Tax sale investors, beware!
The February 3, 2017 Court of Civil Appeals decision of Surginer v. Roberts (no cite available yet) involved a tax sale investor who said his preservation improvements had a value of $81,458.72. The taxpayer, and the taxpayer’s appraiser, said the value was $0.
The trial judge appointed an independent appraiser, who testified: “After careful review of all the facts, inspecting the above referenced property, … having licensed contractors review the quality of work and quality of improvements, weighing the current and potential fire and safety hazards, and reviewing the sales of similar properties in the market, it is my opinion that the current improvements negatively impact the subject property’s value due to the poor craftsmanship, inferior materials used, poor design, potential fire and safety hazards, and significant water damage the new improvements have caused and continue to cause to the property; therefore the contributory value of the improvements made to the above reference property is $0.00.”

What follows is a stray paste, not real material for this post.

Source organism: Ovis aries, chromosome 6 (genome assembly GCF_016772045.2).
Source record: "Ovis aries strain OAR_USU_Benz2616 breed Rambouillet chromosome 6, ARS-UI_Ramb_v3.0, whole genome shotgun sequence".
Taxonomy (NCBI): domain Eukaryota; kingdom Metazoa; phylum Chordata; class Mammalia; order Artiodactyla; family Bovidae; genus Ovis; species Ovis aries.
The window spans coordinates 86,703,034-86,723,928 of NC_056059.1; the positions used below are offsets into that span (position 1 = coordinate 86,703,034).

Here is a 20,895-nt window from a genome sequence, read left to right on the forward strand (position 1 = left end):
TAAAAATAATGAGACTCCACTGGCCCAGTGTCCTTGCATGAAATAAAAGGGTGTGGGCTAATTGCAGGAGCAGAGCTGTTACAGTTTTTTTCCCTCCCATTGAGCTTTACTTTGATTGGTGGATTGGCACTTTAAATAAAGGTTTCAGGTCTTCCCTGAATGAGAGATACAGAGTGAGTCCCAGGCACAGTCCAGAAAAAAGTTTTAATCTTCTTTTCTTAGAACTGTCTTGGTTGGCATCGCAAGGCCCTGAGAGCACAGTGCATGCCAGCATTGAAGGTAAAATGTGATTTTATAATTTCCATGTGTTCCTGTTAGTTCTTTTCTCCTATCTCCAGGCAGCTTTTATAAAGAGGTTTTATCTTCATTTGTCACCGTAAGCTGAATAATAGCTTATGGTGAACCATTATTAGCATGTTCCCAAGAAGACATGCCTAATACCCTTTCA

And that number, folks, is what the judge awarded for the value of the preservation improvements. $0.00 His decision was affirmed on appeal. It might go to the Alabama Supreme Court, but I doubt the result will be any different. When a trial judge makes a decision based on facts heard or seen at trial, an appellate court will almost never overturn the case. Mistakes of law are overturned. Grossly wrong factual findings are overturned. (example: The court finds that Smith punched Jones in the face on a certain date, even though the undisputed evidence showed Smith in Tokyo and Jones in Birmingham for that entire month.) Almost nothing else is overturned.
So, when you make your preservation improvements, don’t just slap up anything with scavenged materials and unskilled labor. You could be in for a shock.